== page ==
February 8, 2007 7:29:40 PM

Quote:

4-I still find your question strange..i never met a guy who wants to program cutting edge graphics and found no better place to ask a question than tomshardware forums... there are far more specialized websites, forums, mailing lists etc.... There are Billions spent yearly on graphics programming, every lab, major conference (hundreds each year) has its proceedings detailing the best tweaks and glitches.

I was first looking for a general opinion and there were 2 main reasons for chosing the CPU forum
1-It's the only forum I regularly write on; a lot of familiar people :D 
2-Since in my job (modelling, rendering, graphics etc) I need 101% from my hardware, I thought people with a lot of CPU knowledge were the best option for this opinion.

Quote:
5-Overall, if you're a developper, a serious one, not some bored guy trying to impress his GF with a 3D scenegraph.....do some serious research first (again if you want cutting edge)

Nooo, I have to invent other tricks, because my GF is an architect like me and does not get easily impressed by my 3D stuff :D 
I really want to do a serious search and yesterday googled for Linux reviews, but most of them were just descriptive reviews rather than comparative of performance showcasing.... I'll keep looking[/quote]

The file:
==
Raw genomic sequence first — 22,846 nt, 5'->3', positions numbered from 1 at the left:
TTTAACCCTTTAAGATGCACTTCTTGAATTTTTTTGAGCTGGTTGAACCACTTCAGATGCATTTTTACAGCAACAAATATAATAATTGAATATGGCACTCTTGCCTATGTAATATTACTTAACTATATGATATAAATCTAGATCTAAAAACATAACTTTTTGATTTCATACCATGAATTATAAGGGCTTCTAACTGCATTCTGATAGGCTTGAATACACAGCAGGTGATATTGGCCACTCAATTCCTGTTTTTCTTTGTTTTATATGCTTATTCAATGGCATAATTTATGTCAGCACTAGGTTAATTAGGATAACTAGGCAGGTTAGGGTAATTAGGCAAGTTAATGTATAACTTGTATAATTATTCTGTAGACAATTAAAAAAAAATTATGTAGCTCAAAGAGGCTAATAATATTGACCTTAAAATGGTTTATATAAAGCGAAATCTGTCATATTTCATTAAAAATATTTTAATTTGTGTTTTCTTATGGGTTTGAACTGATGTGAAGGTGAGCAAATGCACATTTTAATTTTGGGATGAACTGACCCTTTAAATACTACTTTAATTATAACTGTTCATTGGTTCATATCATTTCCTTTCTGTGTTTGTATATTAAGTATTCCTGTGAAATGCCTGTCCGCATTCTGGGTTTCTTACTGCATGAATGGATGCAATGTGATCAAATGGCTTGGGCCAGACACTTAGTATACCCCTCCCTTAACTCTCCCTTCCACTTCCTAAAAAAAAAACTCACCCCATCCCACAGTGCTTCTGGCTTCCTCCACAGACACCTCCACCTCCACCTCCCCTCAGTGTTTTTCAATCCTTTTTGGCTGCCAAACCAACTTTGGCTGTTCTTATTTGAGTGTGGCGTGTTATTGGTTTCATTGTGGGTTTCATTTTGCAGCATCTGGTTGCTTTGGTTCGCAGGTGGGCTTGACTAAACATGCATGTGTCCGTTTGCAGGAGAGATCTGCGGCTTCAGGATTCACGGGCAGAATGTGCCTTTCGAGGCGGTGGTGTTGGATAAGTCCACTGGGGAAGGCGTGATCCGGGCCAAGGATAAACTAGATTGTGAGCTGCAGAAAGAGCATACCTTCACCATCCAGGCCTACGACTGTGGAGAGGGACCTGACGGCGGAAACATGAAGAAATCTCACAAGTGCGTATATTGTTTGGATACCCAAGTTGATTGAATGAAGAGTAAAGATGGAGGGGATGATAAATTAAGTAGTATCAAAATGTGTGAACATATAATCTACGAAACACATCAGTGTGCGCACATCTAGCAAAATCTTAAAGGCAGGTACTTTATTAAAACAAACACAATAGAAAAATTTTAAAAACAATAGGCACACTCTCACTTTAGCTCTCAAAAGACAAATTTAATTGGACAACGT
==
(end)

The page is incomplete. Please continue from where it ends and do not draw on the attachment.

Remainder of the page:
February 8, 2007 7:34:19 PM

Hey dude, if you have the time and patience then id try out like a couple different versions and find out what your favorite is, like take a weekend or some week when you don't need that one computer and find the best distro for your needs, there is no one perfect one. Linux can do what you want and probably better than windows can, but it will take more work, But in the end its worth it, no real virus concerns, no firewall issues. And every time you install an update you don't have to reboot the whole computer.

And if you don't update your box, its fine, because they only fix little things and if it works then i wouldn't change anything on something mission critical like that.
a b 5 Linux
February 8, 2007 7:35:23 PM

What CPU do you intend to use? How many CPUs? What kind of motherboard?

This will help us help you :-D




Quote:

4-I still find your question strange..i never met a guy who wants to program cutting edge graphics and found no better place to ask a question than tomshardware forums... there are far more specialized websites, forums, mailing lists etc.... There are Billions spent yearly on graphics programming, every lab, major conference (hundreds each year) has its proceedings detailing the best tweaks and glitches.

I was first looking for a general opinion and there were 2 main reasons for chosing the CPU forum
1-It's the only forum I regularly write on; a lot of familiar people :D 
2-Since in my job (modelling, rendering, graphics etc) I need 101% from my hardware, I thought people with a lot of CPU knowledge were the best option for this opinion.

Quote:
5-Overall, if you're a developper, a serious one, not some bored guy trying to impress his GF with a 3D scenegraph.....do some serious research first (again if you want cutting edge)

Nooo, I have to invent other tricks, because my GF is an architect like me and does not get easily impressed by my 3D stuff :D 
I really want to do a serious search and yesterday googled for Linux reviews, but most of them were just descriptive reviews rather than comparative of performance showcasing.... I'll keep looking[/quote]
!